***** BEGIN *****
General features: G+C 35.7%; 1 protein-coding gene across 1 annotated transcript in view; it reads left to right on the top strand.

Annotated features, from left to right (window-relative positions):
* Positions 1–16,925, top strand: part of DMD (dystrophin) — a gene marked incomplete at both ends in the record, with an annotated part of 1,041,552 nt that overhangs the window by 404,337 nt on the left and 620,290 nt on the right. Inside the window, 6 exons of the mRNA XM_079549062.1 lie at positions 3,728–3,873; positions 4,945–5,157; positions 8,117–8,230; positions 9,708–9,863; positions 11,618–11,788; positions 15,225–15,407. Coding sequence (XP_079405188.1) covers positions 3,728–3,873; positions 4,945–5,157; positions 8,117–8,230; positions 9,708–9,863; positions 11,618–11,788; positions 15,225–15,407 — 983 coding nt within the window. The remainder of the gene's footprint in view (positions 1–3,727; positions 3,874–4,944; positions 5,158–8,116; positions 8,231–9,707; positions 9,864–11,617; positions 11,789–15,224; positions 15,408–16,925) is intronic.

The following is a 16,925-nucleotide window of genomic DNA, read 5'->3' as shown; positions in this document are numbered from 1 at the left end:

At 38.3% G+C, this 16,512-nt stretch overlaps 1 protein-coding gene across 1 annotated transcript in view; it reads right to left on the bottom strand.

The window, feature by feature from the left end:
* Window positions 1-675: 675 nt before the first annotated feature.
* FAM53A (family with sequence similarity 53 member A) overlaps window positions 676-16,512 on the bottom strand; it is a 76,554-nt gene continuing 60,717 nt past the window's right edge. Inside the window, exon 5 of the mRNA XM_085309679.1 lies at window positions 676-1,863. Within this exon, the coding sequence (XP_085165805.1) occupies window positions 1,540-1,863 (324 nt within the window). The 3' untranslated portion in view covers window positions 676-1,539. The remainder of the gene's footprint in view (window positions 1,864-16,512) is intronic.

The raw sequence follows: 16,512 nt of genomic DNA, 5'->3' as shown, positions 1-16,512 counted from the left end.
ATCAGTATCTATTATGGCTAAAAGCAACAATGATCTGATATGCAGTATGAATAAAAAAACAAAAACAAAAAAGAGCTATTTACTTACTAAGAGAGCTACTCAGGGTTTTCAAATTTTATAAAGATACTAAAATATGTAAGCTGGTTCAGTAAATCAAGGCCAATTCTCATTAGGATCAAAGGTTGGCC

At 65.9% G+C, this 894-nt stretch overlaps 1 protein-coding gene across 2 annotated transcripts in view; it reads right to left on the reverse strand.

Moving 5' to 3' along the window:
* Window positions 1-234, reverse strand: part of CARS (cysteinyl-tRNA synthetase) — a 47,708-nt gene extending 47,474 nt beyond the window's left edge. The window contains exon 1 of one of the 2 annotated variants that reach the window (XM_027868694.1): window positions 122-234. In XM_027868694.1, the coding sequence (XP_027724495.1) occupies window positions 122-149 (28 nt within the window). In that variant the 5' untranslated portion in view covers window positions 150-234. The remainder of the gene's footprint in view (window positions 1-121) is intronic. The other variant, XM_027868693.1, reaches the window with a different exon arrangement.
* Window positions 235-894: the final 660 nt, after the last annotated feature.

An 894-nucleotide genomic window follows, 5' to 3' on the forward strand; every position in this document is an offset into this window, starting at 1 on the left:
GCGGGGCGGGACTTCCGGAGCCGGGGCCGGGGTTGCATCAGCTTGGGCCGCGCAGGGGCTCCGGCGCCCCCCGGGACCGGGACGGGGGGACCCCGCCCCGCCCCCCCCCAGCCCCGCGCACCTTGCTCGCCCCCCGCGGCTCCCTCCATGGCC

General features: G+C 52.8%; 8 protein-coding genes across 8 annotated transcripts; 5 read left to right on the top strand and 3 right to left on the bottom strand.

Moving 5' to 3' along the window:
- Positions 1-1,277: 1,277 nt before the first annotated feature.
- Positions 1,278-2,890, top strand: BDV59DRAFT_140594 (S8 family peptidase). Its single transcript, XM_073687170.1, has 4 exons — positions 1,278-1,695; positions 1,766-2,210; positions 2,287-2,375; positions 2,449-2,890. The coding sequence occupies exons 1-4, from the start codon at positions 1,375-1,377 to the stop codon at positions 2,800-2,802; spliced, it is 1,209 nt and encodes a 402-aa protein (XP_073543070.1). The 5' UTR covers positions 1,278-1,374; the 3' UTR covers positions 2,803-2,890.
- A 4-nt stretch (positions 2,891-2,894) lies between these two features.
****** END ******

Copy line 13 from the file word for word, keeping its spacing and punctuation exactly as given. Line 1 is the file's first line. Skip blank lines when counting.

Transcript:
* Window positions 1-234, reverse strand: part of CARS (cysteinyl-tRNA synthetase) — a 47,708-nt gene extending 47,474 nt beyond the window's left edge. The window contains exon 1 of one of the 2 annotated variants that reach the window (XM_027868694.1): window positions 122-234. In XM_027868694.1, the coding sequence (XP_027724495.1) occupies window positions 122-149 (28 nt within the window). In that variant the 5' untranslated portion in view covers window positions 150-234. The remainder of the gene's footprint in view (window positions 1-121) is intronic. The other variant, XM_027868693.1, reaches the window with a different exon arrangement.